→ I will NOT vote in favor of any proposed law that would cause the expenditure of funds in excess of tax revenues.

→ I will NOT vote in favor of any proposed law that would benefit any one citizen at the expense of another. That is to say, I strictly believe that all laws enacted by your government must apply equally to every citizen, including members of government, whether elected, appointed or employed.

→ I will NOT vote in favor of any proposed law that would relieve you of your responsibilities as a citizen of this Republic or as a member of the human race. While I do support private, local acts of charity when and where these are appropriate, I reject the view that government – at any level – has any responsibility to provide for your basic needs. I sincerely think that past attempts to do so have served only to weaken this Republic in a way that all of us will ultimately suffer for.

In addition to what I will NOT support, I will work with like-minded fellow members of government to rescind any and all existing laws that violate any of the rules and principles listed above.

Others might tell you they will work for the “common good”. I will tell you that, aside from protecting our lives, our liberty and our fairly-gained property, there is no “common good”. We are all individuals and, as such, should be left with the liberty, and such resources as we have fairly gained, to fulfill our own personal vision of “good”, so long as, in doing so, we do not prevent a fellow individual from doing the very same thing and at the very same time.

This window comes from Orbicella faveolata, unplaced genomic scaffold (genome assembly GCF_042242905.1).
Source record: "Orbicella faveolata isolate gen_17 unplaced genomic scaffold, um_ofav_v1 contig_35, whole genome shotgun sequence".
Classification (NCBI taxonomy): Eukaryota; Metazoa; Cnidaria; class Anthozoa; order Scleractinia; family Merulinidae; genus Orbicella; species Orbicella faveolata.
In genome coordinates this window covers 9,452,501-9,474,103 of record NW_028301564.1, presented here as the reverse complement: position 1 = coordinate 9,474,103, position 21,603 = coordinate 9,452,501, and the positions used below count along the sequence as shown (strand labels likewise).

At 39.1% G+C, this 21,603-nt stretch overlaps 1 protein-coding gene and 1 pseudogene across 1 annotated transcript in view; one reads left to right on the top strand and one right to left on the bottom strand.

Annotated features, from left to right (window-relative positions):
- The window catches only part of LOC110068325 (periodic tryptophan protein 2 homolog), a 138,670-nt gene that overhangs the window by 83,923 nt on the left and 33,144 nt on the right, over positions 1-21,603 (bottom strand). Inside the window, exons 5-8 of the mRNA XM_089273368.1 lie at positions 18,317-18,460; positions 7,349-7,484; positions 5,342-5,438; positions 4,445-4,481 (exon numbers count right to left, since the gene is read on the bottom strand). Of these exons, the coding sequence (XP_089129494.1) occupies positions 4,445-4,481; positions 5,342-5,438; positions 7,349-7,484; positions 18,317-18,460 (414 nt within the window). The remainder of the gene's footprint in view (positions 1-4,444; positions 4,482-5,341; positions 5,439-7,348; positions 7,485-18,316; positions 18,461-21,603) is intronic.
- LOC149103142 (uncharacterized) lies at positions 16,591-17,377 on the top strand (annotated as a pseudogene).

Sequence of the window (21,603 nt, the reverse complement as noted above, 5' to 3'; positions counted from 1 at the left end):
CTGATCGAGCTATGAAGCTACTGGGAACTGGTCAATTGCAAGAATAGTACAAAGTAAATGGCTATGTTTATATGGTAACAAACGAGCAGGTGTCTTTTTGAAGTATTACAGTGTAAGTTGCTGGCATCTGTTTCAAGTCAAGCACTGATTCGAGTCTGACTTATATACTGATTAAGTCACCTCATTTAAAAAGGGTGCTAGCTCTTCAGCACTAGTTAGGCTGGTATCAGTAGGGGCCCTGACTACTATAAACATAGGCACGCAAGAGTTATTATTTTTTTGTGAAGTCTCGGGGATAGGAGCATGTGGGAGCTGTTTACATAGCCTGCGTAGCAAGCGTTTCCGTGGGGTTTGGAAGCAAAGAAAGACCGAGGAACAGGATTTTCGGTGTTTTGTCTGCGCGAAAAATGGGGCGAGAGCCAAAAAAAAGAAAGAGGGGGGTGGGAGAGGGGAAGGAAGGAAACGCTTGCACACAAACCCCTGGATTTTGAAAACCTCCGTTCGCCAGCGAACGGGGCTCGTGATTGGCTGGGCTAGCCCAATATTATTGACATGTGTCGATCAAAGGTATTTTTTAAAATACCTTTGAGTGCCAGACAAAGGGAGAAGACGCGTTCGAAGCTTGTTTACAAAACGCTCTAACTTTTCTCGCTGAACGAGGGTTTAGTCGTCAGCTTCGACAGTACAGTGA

Others might tell you they will work to create jobs. I will tell you that I will work to eliminate as many jobs as I can – in the public sector. Creating private sector jobs is for the entrepreneurs among you. The best I can do in this regard is to work to eliminate the rules, regulations and other obstacles government has put in your way.

Others might tell you they will work to promote or discourage certain social mores (such as gay rights, marriage, a woman’s right to choose, the use of alcohol, tobacco or narcotics, any issue concerning religious belief or practice). I will tell you that such issues are none of the federal government’s business – nor are they any of mine. I will further tell you that I believe such matters should be addressed as near the individuals concerned as possible (or by the individuals themselves).